A new report on the financial services sector since the market collapse in 2008 provides information that New York City may soon lose its standing as the world financial capital.
Approximately 20% of NYC’s economic output is generated by the financial services sector, equating to roughly $8 billion annually in city taxes and over 300,000 jobs, according to the report by Partnership for New York City and the Gerson Lerman Group. The sector is of danger of losing its standing to the growing competition of international financial hubs like London, Hong Kong and Singapore.
A survey of 50 banks, insurance and financial service companies, asset managers and real estate companies was included in the report’s data.
Other U.S. cities such as Phoenix, Dallas and San Antonio were also contributing to New York City’s decline in standing with strong job growth in the financial services industry, as detailed in the report entitled “At Risk: New York’s Future as the World Financial Capital.”
Factors like “regulatory environment” and “a punitive legal, tax and political environment (that) limits profitability, growth and innovation,” in the city, are cited within the report. The report then offers an array of unique suggestions aimed at maintaining and brightening the city’s standing. These include a reduction of commercial, patent and personal income taxes, investment in public transit and airport quality, affordable housing development, investment in digital infrastructure, and modifications to the current legal system by restoring the NYS Department of Financial Services to a regulatory role.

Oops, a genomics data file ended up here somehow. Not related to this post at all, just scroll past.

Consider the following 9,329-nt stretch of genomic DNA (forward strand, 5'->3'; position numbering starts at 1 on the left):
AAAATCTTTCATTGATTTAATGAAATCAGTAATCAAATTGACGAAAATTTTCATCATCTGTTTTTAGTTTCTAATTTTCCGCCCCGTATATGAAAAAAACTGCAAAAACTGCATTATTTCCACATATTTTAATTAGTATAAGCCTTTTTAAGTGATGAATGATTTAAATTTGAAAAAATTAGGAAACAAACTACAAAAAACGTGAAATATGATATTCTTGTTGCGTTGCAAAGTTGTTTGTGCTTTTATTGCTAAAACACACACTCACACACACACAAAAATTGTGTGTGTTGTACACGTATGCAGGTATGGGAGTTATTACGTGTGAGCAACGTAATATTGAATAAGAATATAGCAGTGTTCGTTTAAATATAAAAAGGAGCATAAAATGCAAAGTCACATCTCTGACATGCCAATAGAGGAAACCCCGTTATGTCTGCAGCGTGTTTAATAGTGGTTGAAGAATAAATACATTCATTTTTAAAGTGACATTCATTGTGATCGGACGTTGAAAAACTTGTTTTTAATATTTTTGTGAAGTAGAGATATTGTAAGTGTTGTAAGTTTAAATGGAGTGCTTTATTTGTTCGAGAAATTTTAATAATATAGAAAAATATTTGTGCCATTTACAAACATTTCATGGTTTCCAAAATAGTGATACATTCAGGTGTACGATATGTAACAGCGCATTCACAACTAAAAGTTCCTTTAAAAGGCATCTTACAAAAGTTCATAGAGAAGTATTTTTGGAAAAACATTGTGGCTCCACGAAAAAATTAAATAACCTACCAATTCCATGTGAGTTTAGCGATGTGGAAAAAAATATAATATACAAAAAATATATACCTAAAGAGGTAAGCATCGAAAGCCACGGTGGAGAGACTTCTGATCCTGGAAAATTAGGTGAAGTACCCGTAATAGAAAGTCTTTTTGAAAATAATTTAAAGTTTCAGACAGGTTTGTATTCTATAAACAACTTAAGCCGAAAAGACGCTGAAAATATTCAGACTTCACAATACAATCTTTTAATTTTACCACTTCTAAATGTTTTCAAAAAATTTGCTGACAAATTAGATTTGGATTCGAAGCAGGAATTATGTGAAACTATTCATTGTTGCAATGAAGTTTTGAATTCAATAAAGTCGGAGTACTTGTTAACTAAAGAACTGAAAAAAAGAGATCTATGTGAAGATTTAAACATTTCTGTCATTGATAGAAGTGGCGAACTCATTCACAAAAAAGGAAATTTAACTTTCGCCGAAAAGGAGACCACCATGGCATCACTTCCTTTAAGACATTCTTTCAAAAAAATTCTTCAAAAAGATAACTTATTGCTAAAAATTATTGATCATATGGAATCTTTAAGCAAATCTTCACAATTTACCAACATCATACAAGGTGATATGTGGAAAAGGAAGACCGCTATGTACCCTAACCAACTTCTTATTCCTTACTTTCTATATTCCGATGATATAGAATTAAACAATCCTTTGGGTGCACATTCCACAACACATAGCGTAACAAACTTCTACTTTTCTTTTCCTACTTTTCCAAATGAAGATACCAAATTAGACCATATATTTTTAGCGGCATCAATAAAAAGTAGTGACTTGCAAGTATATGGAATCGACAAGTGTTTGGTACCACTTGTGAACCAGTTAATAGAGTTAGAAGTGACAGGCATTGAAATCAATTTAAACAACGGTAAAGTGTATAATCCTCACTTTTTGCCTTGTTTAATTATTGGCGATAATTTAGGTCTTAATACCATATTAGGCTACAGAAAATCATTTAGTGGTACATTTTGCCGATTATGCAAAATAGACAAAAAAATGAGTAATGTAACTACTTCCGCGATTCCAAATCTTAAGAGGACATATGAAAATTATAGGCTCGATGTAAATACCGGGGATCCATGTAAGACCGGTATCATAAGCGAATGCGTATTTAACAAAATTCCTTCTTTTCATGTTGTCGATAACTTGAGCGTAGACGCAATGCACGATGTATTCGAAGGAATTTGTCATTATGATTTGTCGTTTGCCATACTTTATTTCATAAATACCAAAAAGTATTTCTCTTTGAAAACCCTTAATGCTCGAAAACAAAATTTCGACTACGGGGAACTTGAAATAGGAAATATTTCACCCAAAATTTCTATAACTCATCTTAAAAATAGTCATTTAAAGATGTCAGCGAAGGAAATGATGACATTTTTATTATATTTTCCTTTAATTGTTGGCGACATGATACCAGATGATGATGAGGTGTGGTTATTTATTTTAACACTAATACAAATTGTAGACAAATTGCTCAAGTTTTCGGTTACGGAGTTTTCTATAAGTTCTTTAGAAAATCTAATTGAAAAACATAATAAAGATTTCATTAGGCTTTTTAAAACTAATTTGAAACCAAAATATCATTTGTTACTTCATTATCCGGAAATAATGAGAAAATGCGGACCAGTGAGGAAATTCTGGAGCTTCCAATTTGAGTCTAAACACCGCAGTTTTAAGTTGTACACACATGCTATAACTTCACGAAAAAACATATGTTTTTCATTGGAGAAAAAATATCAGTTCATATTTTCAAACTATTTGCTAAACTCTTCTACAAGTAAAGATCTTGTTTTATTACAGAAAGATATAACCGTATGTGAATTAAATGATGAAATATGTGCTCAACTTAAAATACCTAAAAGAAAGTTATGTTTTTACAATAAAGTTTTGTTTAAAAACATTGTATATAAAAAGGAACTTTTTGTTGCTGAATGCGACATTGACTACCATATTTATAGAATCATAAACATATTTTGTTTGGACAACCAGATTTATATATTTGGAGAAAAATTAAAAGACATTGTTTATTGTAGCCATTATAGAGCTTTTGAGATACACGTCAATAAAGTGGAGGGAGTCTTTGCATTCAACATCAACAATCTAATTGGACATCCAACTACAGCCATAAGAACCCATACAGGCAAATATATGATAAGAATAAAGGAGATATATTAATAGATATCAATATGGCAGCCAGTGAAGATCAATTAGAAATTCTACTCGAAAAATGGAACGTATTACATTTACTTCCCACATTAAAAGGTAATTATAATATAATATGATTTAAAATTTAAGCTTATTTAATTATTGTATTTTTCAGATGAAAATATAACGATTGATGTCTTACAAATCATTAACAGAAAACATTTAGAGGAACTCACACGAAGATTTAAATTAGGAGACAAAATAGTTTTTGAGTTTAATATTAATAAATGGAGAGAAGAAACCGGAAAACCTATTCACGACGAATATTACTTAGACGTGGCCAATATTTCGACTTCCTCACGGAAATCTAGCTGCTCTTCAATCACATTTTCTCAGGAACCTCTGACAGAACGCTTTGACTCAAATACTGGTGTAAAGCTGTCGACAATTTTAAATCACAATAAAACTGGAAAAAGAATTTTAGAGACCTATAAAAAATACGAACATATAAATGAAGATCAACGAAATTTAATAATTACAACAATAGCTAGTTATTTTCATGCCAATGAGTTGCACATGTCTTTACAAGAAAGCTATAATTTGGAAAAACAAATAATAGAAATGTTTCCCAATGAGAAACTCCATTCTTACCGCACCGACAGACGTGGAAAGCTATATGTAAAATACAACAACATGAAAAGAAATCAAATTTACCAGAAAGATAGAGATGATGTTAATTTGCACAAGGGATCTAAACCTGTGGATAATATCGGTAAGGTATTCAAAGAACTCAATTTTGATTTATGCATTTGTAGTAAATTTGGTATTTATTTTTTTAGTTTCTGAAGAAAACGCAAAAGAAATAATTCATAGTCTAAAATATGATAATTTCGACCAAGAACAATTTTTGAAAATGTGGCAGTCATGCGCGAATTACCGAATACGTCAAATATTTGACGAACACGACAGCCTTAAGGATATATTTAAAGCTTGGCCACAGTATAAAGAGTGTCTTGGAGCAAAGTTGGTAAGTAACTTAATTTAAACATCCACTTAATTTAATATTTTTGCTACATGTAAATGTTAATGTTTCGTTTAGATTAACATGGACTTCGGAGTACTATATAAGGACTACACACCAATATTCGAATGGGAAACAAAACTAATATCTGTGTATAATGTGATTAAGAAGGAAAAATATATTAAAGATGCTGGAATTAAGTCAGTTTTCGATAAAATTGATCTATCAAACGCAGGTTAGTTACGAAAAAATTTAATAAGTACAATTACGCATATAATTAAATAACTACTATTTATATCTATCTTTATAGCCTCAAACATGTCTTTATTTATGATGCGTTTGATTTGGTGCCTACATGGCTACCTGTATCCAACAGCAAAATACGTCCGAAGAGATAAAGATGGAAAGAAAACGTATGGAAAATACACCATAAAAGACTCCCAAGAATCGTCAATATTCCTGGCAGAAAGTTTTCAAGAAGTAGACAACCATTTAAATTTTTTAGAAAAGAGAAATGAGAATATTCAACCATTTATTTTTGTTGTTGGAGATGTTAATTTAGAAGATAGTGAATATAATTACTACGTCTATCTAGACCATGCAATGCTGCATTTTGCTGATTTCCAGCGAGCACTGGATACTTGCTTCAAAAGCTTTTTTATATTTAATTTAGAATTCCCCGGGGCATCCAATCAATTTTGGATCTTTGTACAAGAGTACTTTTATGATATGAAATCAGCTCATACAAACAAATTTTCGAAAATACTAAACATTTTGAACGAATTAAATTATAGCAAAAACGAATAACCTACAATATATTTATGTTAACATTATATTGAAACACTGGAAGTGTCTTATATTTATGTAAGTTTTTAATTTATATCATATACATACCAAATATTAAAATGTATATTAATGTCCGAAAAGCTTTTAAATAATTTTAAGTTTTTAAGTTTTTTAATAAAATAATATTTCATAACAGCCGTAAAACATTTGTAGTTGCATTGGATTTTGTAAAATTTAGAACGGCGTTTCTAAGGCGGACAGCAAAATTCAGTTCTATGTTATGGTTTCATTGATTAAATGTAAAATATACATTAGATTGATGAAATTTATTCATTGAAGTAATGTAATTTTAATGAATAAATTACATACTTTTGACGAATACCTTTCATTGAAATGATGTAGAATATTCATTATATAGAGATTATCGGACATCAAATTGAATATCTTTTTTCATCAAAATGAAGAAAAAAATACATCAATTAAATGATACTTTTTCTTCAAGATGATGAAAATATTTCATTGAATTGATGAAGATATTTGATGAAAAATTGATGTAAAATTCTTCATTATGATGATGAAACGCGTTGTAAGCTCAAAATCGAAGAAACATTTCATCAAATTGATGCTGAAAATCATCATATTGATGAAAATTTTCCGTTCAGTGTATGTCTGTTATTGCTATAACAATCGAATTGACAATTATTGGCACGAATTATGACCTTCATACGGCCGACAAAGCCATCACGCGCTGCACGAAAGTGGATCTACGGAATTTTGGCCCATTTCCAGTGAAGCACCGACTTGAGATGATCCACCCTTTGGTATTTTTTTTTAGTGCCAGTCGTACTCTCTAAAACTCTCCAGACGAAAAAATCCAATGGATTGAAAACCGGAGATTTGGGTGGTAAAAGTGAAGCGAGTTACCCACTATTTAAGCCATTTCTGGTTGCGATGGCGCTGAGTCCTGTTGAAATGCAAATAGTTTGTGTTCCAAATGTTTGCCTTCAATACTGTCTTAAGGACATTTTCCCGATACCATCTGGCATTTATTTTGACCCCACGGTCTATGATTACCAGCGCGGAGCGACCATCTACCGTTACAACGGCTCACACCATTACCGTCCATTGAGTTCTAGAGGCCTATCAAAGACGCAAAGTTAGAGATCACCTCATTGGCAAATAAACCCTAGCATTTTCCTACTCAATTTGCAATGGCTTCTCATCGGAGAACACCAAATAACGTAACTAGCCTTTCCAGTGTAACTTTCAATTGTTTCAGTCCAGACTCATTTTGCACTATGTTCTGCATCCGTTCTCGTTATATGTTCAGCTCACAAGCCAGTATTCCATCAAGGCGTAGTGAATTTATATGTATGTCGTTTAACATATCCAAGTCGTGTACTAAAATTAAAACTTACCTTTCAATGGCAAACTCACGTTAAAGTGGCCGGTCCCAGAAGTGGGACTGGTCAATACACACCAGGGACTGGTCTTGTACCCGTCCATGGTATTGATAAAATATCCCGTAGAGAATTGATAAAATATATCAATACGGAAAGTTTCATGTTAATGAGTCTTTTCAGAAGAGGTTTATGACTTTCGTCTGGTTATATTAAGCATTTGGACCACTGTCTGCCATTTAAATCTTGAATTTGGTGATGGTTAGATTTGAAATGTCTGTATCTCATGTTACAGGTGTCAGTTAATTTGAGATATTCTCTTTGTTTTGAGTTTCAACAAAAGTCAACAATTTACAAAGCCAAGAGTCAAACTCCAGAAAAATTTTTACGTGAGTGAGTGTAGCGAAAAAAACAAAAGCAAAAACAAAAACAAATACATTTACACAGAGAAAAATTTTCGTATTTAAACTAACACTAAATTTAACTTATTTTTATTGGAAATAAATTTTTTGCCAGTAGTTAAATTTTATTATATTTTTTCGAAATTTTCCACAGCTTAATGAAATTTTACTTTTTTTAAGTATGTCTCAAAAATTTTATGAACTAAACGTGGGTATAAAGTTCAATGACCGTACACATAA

One Wall Street compliance officer, Nelson Gomez, said that part of the industry’s problem has been “hubris” from within, but local recruitment also suffers as a result of the “vilification” of finance professionals in famously liberal NYC. Gomez said, “There’s a lot of negative media concerning Wall Street.”
For more information please view the new report, “At Risk: New York’s Future Status as a World Financial Capital.”